The true nature of the Constitution based on Sharia
As was the case for the elections for the Constitutional referendum the people voted blindly. The document was promoted among the people by imams and persons recognized as true Muslims.
But what is the real significance of this Constitution based on sharia? What does the victory of the "yes" in the referendum actually mean?
In Egypt, less than 1% of the population can read or understand a legal text. This document is actually a habitus, an ideological game of the Islamists to say: "We are true Muslims and govern a Muslim country, trust us." But it is impossible to build a State governed by this Constitution. In Sharia there are unacceptable points for contemporary thought, especially all the physical punishments (hudud) required by Islamic law. If you read the articles of the Constitution, they do not have the precision that is expected of a constitutional text, everything is very confused, generic, open to contradictory interpretations. The attempt is to unite religion and state. However, the population is becoming increasingly aware that it is one thing to act according to the rules of Islam and another to have them within the civil law. One example is the treatment of homosexuals.
In principle the four Sunni schools (85% of Muslims) considered homosexuality the equivalent of adultery for married heterosexuals, who are punished with death by stoning, or as immoral for those who are not married, a crime that carries with it the penalty of flogging. In order to proceed with punishment condemnation, however, is required which includes presenting proof, the testimony of four men, a photograph, or a DNA test. According to the most famous Sunni jurist, the Egyptian Yusuf al-Qaradawi:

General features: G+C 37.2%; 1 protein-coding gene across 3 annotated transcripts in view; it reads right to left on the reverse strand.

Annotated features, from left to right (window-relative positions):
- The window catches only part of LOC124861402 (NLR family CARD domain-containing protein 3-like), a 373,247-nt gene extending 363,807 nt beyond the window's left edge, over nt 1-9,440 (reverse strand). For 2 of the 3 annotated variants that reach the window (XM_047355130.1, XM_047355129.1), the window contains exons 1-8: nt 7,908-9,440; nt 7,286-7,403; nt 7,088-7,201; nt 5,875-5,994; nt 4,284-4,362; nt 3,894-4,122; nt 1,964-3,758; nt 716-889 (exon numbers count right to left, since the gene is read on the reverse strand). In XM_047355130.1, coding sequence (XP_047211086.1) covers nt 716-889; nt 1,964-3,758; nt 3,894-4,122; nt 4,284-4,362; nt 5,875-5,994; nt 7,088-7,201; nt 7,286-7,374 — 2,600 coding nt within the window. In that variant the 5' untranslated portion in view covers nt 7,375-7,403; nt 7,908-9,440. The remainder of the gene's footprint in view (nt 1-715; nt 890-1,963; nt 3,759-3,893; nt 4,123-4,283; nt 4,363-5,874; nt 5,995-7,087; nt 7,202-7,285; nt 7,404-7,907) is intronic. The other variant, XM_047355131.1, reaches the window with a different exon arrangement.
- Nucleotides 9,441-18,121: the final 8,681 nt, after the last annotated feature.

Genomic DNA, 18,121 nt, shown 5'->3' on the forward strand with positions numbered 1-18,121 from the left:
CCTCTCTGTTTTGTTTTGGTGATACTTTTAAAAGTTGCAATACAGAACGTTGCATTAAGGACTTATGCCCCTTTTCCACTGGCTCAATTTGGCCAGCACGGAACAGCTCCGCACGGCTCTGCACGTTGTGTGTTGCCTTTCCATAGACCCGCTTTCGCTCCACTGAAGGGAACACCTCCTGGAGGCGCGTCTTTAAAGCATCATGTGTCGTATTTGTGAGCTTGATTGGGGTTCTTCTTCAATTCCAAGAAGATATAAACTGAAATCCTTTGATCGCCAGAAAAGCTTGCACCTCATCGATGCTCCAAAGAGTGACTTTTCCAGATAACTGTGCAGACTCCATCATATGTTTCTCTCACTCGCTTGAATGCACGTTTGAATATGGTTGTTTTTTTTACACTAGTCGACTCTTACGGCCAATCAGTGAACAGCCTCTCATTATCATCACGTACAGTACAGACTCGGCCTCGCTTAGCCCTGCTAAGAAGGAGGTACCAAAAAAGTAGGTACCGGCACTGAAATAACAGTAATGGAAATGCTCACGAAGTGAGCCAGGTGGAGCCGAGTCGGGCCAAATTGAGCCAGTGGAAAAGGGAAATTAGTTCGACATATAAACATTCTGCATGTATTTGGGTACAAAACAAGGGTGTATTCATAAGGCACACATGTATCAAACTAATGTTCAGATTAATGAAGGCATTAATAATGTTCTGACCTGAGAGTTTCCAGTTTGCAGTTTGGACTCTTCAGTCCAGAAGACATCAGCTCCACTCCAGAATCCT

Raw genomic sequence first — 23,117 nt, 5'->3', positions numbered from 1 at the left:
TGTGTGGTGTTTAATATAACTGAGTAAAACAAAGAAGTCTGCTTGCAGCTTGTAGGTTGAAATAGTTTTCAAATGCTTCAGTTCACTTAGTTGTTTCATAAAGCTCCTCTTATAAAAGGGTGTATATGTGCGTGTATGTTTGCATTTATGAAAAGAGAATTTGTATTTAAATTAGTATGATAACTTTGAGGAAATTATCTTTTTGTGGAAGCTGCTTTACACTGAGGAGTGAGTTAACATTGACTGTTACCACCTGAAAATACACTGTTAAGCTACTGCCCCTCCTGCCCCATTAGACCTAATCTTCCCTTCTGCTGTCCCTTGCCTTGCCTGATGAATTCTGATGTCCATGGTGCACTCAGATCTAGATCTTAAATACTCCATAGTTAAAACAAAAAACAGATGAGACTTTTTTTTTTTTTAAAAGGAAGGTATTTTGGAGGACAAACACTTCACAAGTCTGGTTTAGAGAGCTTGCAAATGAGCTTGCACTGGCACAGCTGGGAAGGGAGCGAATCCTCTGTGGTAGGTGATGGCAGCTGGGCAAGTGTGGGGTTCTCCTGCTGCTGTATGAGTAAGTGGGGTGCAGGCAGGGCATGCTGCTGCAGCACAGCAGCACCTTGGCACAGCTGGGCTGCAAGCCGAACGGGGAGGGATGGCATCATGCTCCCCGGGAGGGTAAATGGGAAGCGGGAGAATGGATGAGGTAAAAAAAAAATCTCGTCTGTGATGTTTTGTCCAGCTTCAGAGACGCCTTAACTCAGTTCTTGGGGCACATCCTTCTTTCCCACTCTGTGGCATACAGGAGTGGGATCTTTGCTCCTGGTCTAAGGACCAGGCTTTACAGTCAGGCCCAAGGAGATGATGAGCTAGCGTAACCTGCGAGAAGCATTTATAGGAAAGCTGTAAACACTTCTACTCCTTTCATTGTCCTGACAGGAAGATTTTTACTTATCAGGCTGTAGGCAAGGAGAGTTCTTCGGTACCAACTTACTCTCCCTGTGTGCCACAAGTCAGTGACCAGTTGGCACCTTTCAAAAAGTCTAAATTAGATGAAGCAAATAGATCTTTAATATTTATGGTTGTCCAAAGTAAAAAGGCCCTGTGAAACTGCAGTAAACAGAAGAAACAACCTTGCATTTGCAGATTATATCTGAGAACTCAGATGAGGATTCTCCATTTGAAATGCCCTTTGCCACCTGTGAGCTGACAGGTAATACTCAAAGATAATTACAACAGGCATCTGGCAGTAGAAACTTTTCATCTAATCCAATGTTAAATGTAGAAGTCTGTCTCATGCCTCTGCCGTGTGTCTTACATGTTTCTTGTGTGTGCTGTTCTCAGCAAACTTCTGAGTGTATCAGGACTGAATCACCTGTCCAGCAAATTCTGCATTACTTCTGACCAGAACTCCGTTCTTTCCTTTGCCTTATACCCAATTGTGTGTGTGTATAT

"The jurists have had differing opinions about the punishment for this abominable practice. Should it be the same penalty for zinā, or should both the active and passive participant be killed? Although this may seem a cruel punishment, it was advised to maintain the purity of the Islamic society, and to cleanse it from these perverted elements. "
In practice, few Muslim countries apply these rules of law. In Egypt, the police sometimes put homosexuals in jail, but frees them after a few weeks. If Sharia is applied to the letter, officers would be required to kill them. Thank God they do not! In fact, the idea of introducing Sharia law into society is very ambiguous. Until now, its presence allows the Muslim Brotherhood to present themselves to the people as true Muslims. However, no one knows how it will be applied in this Constitution. Therein lies the problem.
Could Egypt ever become an
Egypt will never be an Islamic state like Saudi Arabia or Iran. This would represent the major loss of this government, which has already been subjected to strong criticism. Throughout the history of the country no government has ever fought against an opposition that embraces such a large part of the population.